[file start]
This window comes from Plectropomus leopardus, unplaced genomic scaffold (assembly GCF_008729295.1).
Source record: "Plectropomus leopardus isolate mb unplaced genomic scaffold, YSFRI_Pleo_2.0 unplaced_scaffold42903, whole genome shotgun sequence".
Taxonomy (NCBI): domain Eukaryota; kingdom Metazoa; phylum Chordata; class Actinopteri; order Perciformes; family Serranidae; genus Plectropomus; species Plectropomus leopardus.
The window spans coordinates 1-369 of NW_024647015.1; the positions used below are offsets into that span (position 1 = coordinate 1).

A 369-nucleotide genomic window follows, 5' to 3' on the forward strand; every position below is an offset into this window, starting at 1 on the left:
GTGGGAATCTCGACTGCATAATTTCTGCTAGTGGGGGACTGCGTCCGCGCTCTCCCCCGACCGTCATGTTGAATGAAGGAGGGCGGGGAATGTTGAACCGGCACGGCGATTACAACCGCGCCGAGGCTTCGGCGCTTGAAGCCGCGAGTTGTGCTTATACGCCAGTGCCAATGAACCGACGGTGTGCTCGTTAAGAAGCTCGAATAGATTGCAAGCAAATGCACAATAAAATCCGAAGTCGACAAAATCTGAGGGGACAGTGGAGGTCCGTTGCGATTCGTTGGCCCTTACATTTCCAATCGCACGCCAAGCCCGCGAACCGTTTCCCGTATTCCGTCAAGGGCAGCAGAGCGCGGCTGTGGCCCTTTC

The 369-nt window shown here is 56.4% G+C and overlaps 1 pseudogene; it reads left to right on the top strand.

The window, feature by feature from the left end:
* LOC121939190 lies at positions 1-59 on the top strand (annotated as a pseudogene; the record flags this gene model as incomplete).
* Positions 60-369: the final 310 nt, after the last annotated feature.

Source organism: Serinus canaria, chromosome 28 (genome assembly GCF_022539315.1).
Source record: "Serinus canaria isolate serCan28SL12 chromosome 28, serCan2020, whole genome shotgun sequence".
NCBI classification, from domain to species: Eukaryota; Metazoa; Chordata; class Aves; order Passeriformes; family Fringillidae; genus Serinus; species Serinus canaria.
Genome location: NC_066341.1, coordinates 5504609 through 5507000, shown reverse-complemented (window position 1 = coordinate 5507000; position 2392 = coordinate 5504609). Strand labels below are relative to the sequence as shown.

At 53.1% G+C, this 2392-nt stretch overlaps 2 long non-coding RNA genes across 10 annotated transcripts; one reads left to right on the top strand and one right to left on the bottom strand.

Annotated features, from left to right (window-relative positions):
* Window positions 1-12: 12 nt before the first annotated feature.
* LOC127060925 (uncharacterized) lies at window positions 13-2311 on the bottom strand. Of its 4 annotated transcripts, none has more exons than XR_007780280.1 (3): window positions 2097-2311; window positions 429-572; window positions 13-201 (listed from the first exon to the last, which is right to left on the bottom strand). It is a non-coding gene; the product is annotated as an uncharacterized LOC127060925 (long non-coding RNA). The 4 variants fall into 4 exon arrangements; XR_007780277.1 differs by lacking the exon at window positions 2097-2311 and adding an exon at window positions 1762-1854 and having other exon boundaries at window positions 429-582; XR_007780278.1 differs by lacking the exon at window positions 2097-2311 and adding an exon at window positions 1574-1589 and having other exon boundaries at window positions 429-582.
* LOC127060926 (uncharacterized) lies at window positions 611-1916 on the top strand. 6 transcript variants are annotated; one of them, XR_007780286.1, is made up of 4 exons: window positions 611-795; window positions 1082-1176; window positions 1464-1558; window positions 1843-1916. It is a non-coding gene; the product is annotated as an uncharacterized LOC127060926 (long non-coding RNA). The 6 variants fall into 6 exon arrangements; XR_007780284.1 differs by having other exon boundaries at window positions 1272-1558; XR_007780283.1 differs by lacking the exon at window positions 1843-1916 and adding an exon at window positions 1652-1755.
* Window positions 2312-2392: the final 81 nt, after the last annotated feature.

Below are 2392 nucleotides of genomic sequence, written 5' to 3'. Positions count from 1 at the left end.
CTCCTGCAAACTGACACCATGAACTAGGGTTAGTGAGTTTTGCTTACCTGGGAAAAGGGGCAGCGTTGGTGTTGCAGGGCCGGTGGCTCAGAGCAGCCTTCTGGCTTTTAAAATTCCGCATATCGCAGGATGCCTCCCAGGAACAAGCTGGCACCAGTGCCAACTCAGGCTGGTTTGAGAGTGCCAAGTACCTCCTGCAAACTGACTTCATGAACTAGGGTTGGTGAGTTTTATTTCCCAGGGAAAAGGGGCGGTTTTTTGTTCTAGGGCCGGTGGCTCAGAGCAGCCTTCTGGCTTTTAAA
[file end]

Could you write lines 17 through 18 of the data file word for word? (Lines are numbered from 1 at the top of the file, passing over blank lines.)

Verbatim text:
* Window positions 1-12: 12 nt before the first annotated feature.
* LOC127060925 (uncharacterized) lies at window positions 13-2311 on the bottom strand. Of its 4 annotated transcripts, none has more exons than XR_007780280.1 (3): window positions 2097-2311; window positions 429-572; window positions 13-201 (listed from the first exon to the last, which is right to left on the bottom strand). It is a non-coding gene; the product is annotated as an uncharacterized LOC127060925 (long non-coding RNA). The 4 variants fall into 4 exon arrangements; XR_007780277.1 differs by lacking the exon at window positions 2097-2311 and adding an exon at window positions 1762-1854 and having other exon boundaries at window positions 429-582; XR_007780278.1 differs by lacking the exon at window positions 2097-2311 and adding an exon at window positions 1574-1589 and having other exon boundaries at window positions 429-582.